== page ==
Fresh voices came to the fore at WORD Christchurch Spring Festival on Saturday afternoon as Becky Manawatu and RWR McDonald were named the winners of the 2020 Ngaio Marsh Awards.
Both winners were first-time novelists, and while their winning books were different in many ways, each was told in large part from the perspective of young children dealing with loss and violence in small-town New Zealand, each included a rich cast of diverse characters, and each expertly blended lighter moments with dark events in tense tales that could make readers gasp and laugh.
Manawatu (Ngāi Tahu) scooped the Best Novel prize for AUĒ (Makaro Press), a novel infused with domestic violence and gang life, told from the perspectives of eight-year-old Arama, his teenage brother Tauriki, and young woman Jade. She’s the first debut author to win Best Novel since 2010.
"A breath-taking expose of lives lived on the margins, and the fight for redemption and absolution,” said the judges. “Manawatu doesn’t use crime as a plot device but shows it woven into the fabric of her characters’ lives, defining them, sometimes destroying them, and serving as a perverse unifier.”
AUĒ joins THIS MORTAL BOY by Fiona Kidman as the only novels to have won both the Ngaio Marsh Award and the Jann Medlicott Acorn Prize for Fiction at the Ockham New Zealand Book Awards.
RWR McDonald grew up on a sheep and deer farm in South Otago, and now lives in Melbourne with his two daughters and extended rainbow family. He won the 2020 Ngaio Marsh Award for Best First Novel for THE NANCYS (Allen & Unwin), an exuberant small-town murder mystery where eleven-year-old Tippy Chan teams with her visiting uncle and his boyfriend to solve the murder of her teacher.
“Hilarious and inventive; the dynamic between the young protagonist and the adult characters is unusual and special,” said the judges. “A clever hat-tip to one of the most indelible female characters in the genre, and a story that blends crime and humour in unexpected ways.”
It’s a little surreal to realise this is the tenth anniversary of the Ngaio Marsh Awards, said founder Craig Sisterson. The awards were established in 2010 to celebrate excellence in local crime, mystery, thriller, and suspense writing. Sisterson noted that the Ngaios were modelled somewhat on the Hammett Prize in North America, which has been won by the likes of Margaret Atwood and focuses on ‘literary excellence’ in novels entwined with crime, so isn’t restricted to detective novels or whodunnits.
“We’ve been blessed to have some extraordinary books to consider and celebrate over the past decade, and this year has further added to the growing depth and diversity of local crime writing.”
Becky Manawatu received a trophy and $1,000 courtesy of WORD Christchurch. McDonald won a trophy and cash prize from the Ngaio Marsh Awards. “We feel very fortunate to have been able to hold a real life event before a live audience to celebrate our finalists and winners this year,” said Sisterson. “Huge thanks to Rachael King and WORD Christchurch for all their hard work in such a challenging year, as well as for their ongoing support every year since we launched in 2010.”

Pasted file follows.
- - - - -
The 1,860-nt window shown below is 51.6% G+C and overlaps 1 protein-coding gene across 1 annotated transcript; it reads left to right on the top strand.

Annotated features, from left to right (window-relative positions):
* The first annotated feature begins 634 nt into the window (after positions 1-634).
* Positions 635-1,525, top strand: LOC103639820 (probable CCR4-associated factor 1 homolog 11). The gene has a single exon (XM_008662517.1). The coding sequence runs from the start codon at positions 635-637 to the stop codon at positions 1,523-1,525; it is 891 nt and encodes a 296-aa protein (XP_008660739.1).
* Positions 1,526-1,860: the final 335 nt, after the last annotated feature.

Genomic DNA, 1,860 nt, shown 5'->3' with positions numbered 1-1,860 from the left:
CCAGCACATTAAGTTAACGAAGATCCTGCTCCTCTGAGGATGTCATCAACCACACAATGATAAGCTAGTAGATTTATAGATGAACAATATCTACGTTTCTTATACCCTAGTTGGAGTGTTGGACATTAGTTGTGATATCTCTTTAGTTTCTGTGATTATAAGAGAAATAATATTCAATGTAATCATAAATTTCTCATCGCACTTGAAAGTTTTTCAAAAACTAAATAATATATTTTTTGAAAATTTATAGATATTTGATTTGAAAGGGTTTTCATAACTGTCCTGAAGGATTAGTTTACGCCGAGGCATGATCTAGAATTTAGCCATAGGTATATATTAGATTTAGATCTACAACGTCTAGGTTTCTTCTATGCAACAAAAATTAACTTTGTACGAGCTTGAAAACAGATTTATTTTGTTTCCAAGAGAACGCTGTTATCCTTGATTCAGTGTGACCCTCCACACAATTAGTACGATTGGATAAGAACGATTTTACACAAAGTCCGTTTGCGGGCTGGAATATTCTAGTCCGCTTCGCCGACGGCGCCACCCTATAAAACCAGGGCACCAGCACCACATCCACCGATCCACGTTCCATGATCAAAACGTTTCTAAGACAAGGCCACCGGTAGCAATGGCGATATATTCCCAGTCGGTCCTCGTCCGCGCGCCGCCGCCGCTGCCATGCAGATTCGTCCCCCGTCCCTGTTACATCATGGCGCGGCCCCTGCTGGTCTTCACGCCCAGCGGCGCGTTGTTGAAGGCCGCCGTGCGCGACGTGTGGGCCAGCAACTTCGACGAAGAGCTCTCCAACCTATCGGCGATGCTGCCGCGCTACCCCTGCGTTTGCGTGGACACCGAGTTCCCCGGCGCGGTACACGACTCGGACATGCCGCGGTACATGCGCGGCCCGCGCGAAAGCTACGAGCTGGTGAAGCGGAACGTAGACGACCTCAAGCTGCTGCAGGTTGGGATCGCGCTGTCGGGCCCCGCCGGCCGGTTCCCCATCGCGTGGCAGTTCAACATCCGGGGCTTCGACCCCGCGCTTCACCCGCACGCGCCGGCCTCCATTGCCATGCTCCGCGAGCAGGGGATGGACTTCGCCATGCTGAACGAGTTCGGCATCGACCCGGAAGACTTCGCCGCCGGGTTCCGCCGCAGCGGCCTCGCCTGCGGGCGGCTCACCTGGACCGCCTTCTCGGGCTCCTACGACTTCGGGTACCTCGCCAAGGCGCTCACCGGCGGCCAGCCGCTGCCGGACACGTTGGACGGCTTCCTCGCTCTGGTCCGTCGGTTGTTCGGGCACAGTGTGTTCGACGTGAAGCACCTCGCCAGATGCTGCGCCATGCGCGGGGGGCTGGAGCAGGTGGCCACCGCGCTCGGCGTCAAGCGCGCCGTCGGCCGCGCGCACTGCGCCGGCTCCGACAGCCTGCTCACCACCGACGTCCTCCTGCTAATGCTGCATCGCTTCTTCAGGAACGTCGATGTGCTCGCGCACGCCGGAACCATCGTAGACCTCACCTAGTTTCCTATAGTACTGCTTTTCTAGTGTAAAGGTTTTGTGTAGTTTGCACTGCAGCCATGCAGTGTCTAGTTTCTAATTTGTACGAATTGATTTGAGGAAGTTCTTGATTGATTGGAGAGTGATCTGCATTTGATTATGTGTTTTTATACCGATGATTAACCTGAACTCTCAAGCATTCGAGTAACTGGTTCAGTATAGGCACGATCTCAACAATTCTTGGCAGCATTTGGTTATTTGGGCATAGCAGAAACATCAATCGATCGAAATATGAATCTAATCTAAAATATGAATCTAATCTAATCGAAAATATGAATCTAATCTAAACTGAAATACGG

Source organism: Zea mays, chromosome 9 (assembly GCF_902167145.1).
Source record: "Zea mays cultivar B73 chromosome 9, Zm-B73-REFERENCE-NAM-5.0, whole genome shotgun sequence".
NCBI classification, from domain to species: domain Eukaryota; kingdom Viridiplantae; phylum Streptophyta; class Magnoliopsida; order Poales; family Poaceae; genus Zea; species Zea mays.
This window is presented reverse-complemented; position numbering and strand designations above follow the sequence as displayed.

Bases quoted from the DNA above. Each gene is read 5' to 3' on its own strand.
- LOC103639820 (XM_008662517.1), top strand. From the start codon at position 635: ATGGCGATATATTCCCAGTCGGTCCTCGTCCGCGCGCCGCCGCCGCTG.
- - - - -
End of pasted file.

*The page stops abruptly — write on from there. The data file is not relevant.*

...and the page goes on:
Taukiri was born into sorrow. Auē can be heard in the sound of the sea he loves and hates, and in the music he draws out of the guitar that was his father’s. It spills out of the gang violence that killed his father and sent his mother into hiding, and the shame he feels about abandoning his eight-year-old brother to a violent home.
But Ārama is braver than he looks, and he has a friend and his friend has a dog, and the three of them together might just be strong enough to turn back the tide of sorrow. As long as there’s aroha to give and stories to tell and a good supply of plasters.
Here is a novel that is both raw and sublime, a compelling new voice in New Zealand fiction. Haere mai, Becky Manawatu.
A schoolgirl and her uncle and his boyfriend have two weeks to solve a murder in a small town style forgot…
'A delight - moving and hilarious. I loved every minute I spent with these characters.' - Paddy O'Reilly, author of The Wonders
Tippy Chan is eleven and lives in a small town in a very quiet part of the world - the place her Uncle Pike escaped from the first chance he got as a teenager. Now Pike is back with his new boyfriend Devon to look after Tippy while her mum's on a cruise.
Tippy is in love with her uncle's old Nancy Drew books, especially the early ones where Nancy was sixteen and did whatever she wanted. She wants to be Nancy and is desperate to solve a real mystery. When her teacher's body is found beside Riverstone's only traffic light, Tippy's moment has arrived. She and her minders form The Nancys, a secret amateur detective club.
But what starts as a bonding and sightseeing adventure quickly morphs into something far more dangerous. A wrongful arrest, a close call with the murderer, and an intervention from Tippy's mum all conspire against The Nancys. But regardless of their own safety, and despite the constant distraction of questionable fashion choices in the town that style forgot, The Nancys know only they can stop the killer from striking again.
The Nancys is gripping and glorious, a heart-warming novel for anyone who's ever felt they were on the outside looking in. At its heart it is about the family we make and how we must summon the courage to face the truth, no matter what the cost may be.